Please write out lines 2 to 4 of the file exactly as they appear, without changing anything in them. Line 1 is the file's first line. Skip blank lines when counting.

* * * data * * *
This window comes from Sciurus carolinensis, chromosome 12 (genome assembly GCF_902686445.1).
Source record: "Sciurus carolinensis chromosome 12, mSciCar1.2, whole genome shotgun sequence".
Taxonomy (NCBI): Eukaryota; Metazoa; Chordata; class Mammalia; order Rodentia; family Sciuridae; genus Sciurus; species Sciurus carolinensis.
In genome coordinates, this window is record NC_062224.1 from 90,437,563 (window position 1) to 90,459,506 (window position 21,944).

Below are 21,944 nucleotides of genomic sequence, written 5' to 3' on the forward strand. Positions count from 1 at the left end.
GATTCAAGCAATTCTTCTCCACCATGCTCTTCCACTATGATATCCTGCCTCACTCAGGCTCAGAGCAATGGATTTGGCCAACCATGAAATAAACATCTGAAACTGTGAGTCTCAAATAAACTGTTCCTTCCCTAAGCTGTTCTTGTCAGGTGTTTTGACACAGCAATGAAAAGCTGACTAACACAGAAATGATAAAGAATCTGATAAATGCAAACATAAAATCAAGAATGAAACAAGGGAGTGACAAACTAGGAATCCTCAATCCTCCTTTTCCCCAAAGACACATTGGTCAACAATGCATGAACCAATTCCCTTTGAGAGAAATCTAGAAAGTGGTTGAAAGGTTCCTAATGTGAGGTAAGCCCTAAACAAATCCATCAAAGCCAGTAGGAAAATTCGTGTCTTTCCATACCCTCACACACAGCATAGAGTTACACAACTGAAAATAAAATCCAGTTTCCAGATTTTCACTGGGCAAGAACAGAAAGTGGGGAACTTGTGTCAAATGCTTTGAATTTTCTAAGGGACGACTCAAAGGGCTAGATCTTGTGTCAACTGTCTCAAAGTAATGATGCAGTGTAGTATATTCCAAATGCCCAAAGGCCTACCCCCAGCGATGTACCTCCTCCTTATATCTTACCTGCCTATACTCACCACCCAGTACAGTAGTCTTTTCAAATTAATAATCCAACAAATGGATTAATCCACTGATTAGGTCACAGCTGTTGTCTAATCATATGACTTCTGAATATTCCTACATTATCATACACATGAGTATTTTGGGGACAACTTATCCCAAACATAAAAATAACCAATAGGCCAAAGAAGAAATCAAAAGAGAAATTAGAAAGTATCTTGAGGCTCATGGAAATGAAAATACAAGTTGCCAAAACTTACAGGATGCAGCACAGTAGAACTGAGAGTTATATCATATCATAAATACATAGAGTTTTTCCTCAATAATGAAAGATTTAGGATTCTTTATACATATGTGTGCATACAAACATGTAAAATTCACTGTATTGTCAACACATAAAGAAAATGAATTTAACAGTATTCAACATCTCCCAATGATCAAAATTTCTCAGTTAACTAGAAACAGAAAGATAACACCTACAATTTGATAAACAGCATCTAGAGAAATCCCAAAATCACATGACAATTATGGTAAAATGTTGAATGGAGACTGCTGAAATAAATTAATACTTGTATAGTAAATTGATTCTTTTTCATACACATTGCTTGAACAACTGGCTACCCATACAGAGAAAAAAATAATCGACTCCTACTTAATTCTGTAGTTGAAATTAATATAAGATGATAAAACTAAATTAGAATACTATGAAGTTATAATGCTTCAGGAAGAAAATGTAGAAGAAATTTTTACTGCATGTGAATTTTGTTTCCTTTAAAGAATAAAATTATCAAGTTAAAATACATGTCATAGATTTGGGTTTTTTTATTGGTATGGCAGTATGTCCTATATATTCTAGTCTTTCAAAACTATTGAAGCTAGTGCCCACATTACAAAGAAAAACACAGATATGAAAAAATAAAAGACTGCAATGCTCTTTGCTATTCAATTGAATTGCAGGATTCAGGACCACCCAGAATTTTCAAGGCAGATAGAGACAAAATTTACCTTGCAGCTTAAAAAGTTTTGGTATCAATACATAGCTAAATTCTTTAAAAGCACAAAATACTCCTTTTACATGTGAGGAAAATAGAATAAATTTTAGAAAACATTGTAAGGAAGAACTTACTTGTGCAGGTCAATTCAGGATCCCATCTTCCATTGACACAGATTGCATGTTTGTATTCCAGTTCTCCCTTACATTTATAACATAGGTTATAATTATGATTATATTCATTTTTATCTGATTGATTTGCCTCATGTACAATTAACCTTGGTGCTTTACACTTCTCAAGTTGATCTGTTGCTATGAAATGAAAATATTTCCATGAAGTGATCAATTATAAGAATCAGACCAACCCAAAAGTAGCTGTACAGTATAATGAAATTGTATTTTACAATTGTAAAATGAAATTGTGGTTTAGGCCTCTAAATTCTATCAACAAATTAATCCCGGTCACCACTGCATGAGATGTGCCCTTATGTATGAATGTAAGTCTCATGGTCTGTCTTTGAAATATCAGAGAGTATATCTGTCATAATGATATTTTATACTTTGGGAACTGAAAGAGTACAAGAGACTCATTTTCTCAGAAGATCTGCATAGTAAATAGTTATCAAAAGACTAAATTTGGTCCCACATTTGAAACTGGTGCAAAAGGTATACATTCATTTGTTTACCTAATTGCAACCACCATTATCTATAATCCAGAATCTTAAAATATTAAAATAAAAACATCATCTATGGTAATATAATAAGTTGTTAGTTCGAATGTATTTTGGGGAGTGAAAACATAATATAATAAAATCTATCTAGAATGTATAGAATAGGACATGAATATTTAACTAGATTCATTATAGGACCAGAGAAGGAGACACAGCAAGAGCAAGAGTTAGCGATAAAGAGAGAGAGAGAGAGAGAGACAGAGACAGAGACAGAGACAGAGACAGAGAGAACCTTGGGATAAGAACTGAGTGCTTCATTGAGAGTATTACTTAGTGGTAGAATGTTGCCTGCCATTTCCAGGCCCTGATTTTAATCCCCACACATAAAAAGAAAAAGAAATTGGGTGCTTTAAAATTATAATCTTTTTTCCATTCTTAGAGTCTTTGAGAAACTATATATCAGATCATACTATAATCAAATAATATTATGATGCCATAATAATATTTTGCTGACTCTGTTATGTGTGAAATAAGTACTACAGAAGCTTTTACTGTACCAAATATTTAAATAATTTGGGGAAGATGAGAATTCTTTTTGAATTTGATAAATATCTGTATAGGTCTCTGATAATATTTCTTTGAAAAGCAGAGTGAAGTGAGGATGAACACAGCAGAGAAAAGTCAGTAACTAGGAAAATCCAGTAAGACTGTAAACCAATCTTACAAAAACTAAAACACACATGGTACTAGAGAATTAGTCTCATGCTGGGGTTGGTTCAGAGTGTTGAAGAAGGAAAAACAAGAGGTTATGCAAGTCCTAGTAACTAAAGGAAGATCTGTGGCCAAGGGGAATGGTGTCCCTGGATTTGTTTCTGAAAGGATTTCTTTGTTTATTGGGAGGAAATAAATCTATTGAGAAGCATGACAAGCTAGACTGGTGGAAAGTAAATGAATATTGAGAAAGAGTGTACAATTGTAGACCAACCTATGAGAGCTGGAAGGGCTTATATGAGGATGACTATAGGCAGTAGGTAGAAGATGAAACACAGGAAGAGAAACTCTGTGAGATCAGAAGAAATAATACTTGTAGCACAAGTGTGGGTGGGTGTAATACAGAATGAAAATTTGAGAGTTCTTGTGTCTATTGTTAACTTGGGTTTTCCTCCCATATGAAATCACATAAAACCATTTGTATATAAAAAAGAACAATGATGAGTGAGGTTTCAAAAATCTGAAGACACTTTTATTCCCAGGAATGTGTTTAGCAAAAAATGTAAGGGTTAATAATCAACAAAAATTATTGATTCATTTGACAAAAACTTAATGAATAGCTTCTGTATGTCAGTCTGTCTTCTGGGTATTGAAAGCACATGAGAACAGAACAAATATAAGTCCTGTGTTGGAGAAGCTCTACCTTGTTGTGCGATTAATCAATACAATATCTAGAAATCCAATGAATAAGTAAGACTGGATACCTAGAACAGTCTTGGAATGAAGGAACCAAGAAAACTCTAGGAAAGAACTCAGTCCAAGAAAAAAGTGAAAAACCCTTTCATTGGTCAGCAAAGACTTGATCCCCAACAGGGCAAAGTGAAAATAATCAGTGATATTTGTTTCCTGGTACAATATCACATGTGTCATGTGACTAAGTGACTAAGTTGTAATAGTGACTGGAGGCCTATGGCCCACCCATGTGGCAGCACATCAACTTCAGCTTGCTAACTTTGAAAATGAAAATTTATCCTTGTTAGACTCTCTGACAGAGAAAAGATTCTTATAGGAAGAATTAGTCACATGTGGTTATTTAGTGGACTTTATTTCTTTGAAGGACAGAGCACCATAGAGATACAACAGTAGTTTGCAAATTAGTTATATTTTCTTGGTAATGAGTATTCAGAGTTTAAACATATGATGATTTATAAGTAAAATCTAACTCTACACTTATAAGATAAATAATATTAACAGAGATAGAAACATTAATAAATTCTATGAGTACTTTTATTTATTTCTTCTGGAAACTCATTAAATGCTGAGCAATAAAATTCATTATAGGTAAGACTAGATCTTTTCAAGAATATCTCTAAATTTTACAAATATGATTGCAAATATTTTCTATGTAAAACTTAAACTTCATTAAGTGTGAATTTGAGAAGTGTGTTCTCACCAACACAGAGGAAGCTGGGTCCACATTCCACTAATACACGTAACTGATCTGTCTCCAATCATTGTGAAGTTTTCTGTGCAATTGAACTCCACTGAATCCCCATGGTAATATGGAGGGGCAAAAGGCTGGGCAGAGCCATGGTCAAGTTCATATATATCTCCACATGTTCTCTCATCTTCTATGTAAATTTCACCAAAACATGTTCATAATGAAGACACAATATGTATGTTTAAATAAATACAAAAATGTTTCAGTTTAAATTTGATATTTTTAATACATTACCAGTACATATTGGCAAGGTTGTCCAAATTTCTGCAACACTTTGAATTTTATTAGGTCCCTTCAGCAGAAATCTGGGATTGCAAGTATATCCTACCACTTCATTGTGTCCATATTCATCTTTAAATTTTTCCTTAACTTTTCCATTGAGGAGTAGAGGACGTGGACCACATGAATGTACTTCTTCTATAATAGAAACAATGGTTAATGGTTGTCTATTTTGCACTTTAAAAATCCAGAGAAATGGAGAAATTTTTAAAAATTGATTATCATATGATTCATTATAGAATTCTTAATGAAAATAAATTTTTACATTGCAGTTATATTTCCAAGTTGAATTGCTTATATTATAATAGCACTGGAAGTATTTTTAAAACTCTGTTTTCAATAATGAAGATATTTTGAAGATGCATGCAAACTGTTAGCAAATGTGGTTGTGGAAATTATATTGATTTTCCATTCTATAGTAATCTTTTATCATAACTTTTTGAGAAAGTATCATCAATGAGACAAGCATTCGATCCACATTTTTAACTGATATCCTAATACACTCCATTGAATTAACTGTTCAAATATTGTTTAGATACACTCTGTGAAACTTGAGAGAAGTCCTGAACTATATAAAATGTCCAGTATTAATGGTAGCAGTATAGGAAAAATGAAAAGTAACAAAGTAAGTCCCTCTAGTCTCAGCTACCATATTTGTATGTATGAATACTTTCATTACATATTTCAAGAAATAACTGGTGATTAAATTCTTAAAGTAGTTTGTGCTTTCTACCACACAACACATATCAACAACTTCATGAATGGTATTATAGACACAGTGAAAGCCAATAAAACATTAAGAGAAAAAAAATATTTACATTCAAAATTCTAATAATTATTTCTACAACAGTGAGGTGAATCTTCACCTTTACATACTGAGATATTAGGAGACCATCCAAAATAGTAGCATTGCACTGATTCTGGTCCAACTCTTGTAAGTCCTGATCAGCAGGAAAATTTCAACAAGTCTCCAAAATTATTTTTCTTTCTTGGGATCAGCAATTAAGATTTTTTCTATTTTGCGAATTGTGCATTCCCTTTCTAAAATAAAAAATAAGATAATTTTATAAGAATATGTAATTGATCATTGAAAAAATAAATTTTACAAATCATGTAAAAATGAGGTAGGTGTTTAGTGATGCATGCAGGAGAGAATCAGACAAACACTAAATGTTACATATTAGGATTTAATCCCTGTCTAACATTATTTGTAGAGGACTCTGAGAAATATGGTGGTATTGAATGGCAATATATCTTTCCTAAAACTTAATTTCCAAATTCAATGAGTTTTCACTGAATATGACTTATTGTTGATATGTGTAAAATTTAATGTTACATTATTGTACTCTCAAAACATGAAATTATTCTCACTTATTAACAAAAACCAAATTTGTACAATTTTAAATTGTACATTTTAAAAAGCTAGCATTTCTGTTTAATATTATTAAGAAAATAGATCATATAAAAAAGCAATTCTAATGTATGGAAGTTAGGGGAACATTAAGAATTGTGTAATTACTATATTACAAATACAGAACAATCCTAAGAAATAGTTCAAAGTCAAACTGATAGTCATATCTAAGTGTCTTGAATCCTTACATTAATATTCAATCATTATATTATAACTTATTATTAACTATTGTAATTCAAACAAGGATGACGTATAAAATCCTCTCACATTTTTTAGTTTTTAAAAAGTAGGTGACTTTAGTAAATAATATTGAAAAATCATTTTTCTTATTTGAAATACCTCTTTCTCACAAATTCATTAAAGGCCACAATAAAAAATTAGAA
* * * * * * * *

Source record: "Sciurus carolinensis chromosome 12, mSciCar1.2, whole genome shotgun sequence".
Taxonomy (NCBI): Eukaryota; Metazoa; Chordata; class Mammalia; order Rodentia; family Sciuridae; genus Sciurus; species Sciurus carolinensis.
In genome coordinates, this window is record NC_062224.1 from 90,437,563 (window position 1) to 90,459,506 (window position 21,944).